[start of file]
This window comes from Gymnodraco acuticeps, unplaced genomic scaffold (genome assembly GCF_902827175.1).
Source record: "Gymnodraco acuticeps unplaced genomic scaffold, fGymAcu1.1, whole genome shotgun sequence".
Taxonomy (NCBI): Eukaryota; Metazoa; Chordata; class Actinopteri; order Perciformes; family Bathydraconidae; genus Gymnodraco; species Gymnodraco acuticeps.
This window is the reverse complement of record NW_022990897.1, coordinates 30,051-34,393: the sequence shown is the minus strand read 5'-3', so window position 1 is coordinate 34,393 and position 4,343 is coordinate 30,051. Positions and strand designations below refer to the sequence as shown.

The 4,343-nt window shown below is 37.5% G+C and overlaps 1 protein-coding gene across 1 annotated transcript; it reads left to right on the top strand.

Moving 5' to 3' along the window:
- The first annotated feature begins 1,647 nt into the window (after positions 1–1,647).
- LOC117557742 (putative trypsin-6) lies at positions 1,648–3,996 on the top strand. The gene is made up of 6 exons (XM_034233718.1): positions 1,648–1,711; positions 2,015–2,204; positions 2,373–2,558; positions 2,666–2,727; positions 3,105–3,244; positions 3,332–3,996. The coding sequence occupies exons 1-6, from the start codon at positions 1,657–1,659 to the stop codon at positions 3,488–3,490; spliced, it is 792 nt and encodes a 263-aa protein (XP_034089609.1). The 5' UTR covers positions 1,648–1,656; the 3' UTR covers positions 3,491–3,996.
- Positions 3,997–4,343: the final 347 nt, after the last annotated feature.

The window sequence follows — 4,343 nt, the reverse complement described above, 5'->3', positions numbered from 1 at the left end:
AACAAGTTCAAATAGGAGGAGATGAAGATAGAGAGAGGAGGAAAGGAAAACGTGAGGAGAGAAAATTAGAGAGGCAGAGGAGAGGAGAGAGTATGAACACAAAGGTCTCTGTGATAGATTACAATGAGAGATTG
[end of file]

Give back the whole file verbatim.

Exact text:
This window comes from Gymnodraco acuticeps, unplaced genomic scaffold (genome assembly GCF_902827175.1).
Source record: "Gymnodraco acuticeps unplaced genomic scaffold, fGymAcu1.1, whole genome shotgun sequence".
Taxonomy (NCBI): Eukaryota; Metazoa; Chordata; class Actinopteri; order Perciformes; family Bathydraconidae; genus Gymnodraco; species Gymnodraco acuticeps.
This window is the reverse complement of record NW_022990897.1, coordinates 30,051-34,393: the sequence shown is the minus strand read 5'-3', so window position 1 is coordinate 34,393 and position 4,343 is coordinate 30,051. Positions and strand designations below refer to the sequence as shown.

The 4,343-nt window shown below is 37.5% G+C and overlaps 1 protein-coding gene across 1 annotated transcript; it reads left to right on the top strand.

Moving 5' to 3' along the window:
- The first annotated feature begins 1,647 nt into the window (after positions 1–1,647).
- LOC117557742 (putative trypsin-6) lies at positions 1,648–3,996 on the top strand. The gene is made up of 6 exons (XM_034233718.1): positions 1,648–1,711; positions 2,015–2,204; positions 2,373–2,558; positions 2,666–2,727; positions 3,105–3,244; positions 3,332–3,996. The coding sequence occupies exons 1-6, from the start codon at positions 1,657–1,659 to the stop codon at positions 3,488–3,490; spliced, it is 792 nt and encodes a 263-aa protein (XP_034089609.1). The 5' UTR covers positions 1,648–1,656; the 3' UTR covers positions 3,491–3,996.
- Positions 3,997–4,343: the final 347 nt, after the last annotated feature.

The window sequence follows — 4,343 nt, the reverse complement described above, 5'->3', positions numbered from 1 at the left end:
AACAAGTTCAAATAGGAGGAGATGAAGATAGAGAGAGGAGGAAAGGAAAACGTGAGGAGAGAAAATTAGAGAGGCAGAGGAGAGGAGAGAGTATGAACACAAAGGTCTCTGTGATAGATTACAATGAGAGATTG